How Quarantine Financially Put My A** In Check

It’s no secret I’m a sucker for buying clothes…and I’ll say “buying clothes” instead of “shopping” because I’m actually pretty impatient and would rather not take my sweet time in a store. I don’t like “floating”, which is a term I’ve come up with that essentially means mindlessly shopping for the fun of it. I like to be in and out, BUT by no means does that mean I don’t spend a ton.

Now back to spending like a lunatic, this bad habit of mine developed after college when I found my first full-time job. It had perks, I had time to go out after and do anything I wanted (which was a typical trip to happy hour multiple times a week), and I had an actual mediocre income where I could afford rent, my bills, and any extra money leftover would be for “fun” things.

The sense of saving was non-existent after college, which was crazy because I feel like I’ve ALWAYS been pretty smart financially and crazy about saving since my mom got me my first debit card when I was 12. Sounds insane, but the woman knew what she was doing with setting limits on my checking account and nothing more which really helped me learn the concept of saving if I wanted to go do fun things, like have spending money for big things like traveling abroad and saving for college.


once I graduated college, started actually making money and being financially independent, I went to every musical festival I could afford (on my credit card), shopped a TON, and went out for drinks and bites multiple times a week. Obviously, after that first year, I put myself in credit card debt that took FOREVER to pay off (not fun!) It wasn’t untill Quarantine where I ended up debt-free and actually had a pretty decent savings for the first time in a long time!

If there is anything POSITIVE that came out of lockdown and quarantine, it was financially putting myself in check.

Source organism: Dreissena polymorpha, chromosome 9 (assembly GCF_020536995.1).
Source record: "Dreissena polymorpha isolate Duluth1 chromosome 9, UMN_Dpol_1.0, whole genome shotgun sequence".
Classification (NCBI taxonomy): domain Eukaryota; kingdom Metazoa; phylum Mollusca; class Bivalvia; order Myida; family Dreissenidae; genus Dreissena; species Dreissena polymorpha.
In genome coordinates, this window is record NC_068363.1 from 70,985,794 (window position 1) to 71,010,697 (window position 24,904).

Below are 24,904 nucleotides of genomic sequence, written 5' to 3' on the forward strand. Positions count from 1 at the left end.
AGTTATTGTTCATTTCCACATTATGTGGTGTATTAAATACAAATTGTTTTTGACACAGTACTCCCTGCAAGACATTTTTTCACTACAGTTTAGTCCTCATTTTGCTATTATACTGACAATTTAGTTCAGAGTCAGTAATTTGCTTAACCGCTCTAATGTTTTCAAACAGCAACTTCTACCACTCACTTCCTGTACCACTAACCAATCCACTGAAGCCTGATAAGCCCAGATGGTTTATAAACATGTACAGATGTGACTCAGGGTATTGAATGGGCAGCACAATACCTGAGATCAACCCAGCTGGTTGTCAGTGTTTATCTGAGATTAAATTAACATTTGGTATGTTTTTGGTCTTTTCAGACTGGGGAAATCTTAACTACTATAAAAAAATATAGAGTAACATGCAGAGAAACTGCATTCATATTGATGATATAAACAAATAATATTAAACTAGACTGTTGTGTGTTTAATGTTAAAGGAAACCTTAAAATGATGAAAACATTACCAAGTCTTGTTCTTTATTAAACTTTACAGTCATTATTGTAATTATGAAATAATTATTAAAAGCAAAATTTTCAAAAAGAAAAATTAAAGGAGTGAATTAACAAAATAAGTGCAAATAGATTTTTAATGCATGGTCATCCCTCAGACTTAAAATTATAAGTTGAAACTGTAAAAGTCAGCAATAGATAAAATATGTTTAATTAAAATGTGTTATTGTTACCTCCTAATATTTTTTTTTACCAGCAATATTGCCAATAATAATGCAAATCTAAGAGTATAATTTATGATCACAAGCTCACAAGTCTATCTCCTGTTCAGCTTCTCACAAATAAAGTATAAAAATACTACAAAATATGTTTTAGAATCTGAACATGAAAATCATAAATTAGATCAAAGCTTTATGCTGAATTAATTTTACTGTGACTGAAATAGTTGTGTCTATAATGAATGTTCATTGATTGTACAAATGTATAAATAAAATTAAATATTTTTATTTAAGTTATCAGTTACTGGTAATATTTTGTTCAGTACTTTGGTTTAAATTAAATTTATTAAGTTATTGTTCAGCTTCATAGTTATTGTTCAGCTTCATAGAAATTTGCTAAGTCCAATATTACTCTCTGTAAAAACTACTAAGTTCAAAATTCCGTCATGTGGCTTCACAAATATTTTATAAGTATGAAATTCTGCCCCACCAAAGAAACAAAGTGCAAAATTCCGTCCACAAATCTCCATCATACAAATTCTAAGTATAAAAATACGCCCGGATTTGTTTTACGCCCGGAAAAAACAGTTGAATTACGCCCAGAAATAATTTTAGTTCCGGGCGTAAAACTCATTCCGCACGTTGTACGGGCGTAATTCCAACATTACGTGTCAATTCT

Everything was closed for about three months, literally everything but the grocery store and gas station, which meant I literally couldn’t spend money anywhere on anything (I’m not an online shopper either, so that helps). I learned to slow the f*ck down for once, which was a great wake up call for me because my whole life I’ve felt like a hamster on crack running on a wheel constantly socializing.

And now that I’ve been back working pretty much full time, and everything is somewhat back to normal, I’ve finally found the fine line between enjoying life and self discipline. With that, I’ll leave some pointers that did and currently keep me in check:

+ Avoid Paying Minimums

Know your limits on your credit card. Make a budget and be reasonable with how much you can actually spend on your credit card. Emphasis on “be reasonable” because I made a budget and was not…reasonable. When you start paying the minimum of what you owe, it’s going to build up slowly and you’ll be stuck FOR A WHILE paying minimums. It’s hard to break a habit!

+ Make a Physical Budget You Can See and Get Notifications

Having a budget on a document that you can actually see works wonders. There’s apps for these and personally, my favorite is Daily Budget. You note your income (bi-weekly or monthly), your monthly bills (rent, bills, loans, etc.) And with the app, you can set a goal on how much you want to save from your paycheck (10%, 15%, etc.) After you put in your information, it will let you know how much you have for spending weekly and monthly!

+ Figure Out WHERE You’re Spending

Check your statements and note where you’re spending money that isn’t essential. All those Starbucks trips, dollar sh*t from the Target Dollar section (It’s the DEVIL’s corner!), and happy hours add up. For me, I love food and shopping so if one week is based heavy on going out to eat, I can’t buy a single piece of clothing.

Cold hard fact here is just because you’re making more, doesn’t mean you CAN spend it. I learned from a serial entrepeneur, Michael Bosstick, who runs an all-women podcast company, Dear Media Studio, that just because you’re making more doesn’t mean you have to live like you are. Totally. F*cking. True.

This year’s been a friendly reminder to enjoy everything in moderation! Anyone with me?


xx, Bri.


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